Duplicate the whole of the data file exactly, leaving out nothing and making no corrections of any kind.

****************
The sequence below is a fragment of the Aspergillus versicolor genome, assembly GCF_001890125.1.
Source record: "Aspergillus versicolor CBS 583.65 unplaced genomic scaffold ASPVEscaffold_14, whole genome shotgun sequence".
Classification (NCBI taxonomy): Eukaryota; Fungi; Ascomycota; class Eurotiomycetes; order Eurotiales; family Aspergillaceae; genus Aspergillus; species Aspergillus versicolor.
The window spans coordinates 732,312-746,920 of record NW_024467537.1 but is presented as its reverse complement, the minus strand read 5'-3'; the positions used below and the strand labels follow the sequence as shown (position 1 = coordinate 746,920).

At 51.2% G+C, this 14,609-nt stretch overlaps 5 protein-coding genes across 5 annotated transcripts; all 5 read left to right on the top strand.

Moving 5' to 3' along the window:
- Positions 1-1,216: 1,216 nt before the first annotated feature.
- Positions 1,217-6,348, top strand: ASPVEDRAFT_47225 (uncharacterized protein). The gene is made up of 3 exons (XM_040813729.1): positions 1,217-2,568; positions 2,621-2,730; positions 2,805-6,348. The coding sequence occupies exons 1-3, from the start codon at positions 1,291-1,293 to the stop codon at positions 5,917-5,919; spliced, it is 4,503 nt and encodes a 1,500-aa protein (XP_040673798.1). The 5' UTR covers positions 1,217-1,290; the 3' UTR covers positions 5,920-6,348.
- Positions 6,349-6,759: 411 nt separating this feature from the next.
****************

The sequence below is a fragment of the Aspergillus versicolor genome, assembly GCF_001890125.1.
Source record: "Aspergillus versicolor CBS 583.65 unplaced genomic scaffold ASPVEscaffold_14, whole genome shotgun sequence".
Classification (NCBI taxonomy): Eukaryota; Fungi; Ascomycota; class Eurotiomycetes; order Eurotiales; family Aspergillaceae; genus Aspergillus; species Aspergillus versicolor.
The window spans coordinates 732,312-746,920 of record NW_024467537.1 but is presented as its reverse complement, the minus strand read 5'-3'; the positions used below and the strand labels follow the sequence as shown (position 1 = coordinate 746,920).

At 51.2% G+C, this 14,609-nt stretch overlaps 5 protein-coding genes across 5 annotated transcripts; all 5 read left to right on the top strand.

Moving 5' to 3' along the window:
- Positions 1-1,216: 1,216 nt before the first annotated feature.
- Positions 1,217-6,348, top strand: ASPVEDRAFT_47225 (uncharacterized protein). The gene is made up of 3 exons (XM_040813729.1): positions 1,217-2,568; positions 2,621-2,730; positions 2,805-6,348. The coding sequence occupies exons 1-3, from the start codon at positions 1,291-1,293 to the stop codon at positions 5,917-5,919; spliced, it is 4,503 nt and encodes a 1,500-aa protein (XP_040673798.1). The 5' UTR covers positions 1,217-1,290; the 3' UTR covers positions 5,920-6,348.
- Positions 6,349-6,759: 411 nt separating this feature from the next.